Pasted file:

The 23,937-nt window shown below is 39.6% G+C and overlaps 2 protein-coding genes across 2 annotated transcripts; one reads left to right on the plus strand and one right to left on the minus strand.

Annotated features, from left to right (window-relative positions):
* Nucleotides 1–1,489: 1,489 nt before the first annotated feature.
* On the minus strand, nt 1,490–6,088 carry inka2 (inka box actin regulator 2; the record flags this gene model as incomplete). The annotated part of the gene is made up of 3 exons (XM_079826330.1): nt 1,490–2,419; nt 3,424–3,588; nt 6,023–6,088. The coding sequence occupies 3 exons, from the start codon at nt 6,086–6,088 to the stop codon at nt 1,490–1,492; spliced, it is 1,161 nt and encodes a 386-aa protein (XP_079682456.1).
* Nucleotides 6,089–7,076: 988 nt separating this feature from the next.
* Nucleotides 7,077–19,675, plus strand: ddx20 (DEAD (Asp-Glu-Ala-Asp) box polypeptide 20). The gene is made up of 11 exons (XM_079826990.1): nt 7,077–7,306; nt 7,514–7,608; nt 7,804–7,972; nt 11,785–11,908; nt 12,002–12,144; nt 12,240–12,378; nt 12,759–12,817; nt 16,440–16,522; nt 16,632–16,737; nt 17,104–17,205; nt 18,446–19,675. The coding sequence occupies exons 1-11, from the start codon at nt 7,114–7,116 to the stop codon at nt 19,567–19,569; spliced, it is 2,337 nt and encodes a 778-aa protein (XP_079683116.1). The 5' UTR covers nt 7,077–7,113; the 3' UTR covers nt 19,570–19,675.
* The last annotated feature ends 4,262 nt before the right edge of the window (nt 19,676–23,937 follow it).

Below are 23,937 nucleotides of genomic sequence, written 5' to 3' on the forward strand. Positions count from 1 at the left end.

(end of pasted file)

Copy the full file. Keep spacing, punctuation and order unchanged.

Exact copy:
The 23,937-nt window shown below is 39.6% G+C and overlaps 2 protein-coding genes across 2 annotated transcripts; one reads left to right on the plus strand and one right to left on the minus strand.

Annotated features, from left to right (window-relative positions):
* Nucleotides 1–1,489: 1,489 nt before the first annotated feature.
* On the minus strand, nt 1,490–6,088 carry inka2 (inka box actin regulator 2; the record flags this gene model as incomplete). The annotated part of the gene is made up of 3 exons (XM_079826330.1): nt 1,490–2,419; nt 3,424–3,588; nt 6,023–6,088. The coding sequence occupies 3 exons, from the start codon at nt 6,086–6,088 to the stop codon at nt 1,490–1,492; spliced, it is 1,161 nt and encodes a 386-aa protein (XP_079682456.1).
* Nucleotides 6,089–7,076: 988 nt separating this feature from the next.
* Nucleotides 7,077–19,675, plus strand: ddx20 (DEAD (Asp-Glu-Ala-Asp) box polypeptide 20). The gene is made up of 11 exons (XM_079826990.1): nt 7,077–7,306; nt 7,514–7,608; nt 7,804–7,972; nt 11,785–11,908; nt 12,002–12,144; nt 12,240–12,378; nt 12,759–12,817; nt 16,440–16,522; nt 16,632–16,737; nt 17,104–17,205; nt 18,446–19,675. The coding sequence occupies exons 1-11, from the start codon at nt 7,114–7,116 to the stop codon at nt 19,567–19,569; spliced, it is 2,337 nt and encodes a 778-aa protein (XP_079683116.1). The 5' UTR covers nt 7,077–7,113; the 3' UTR covers nt 19,570–19,675.
* The last annotated feature ends 4,262 nt before the right edge of the window (nt 19,676–23,937 follow it).

Below are 23,937 nucleotides of genomic sequence, written 5' to 3' on the forward strand. Positions count from 1 at the left end.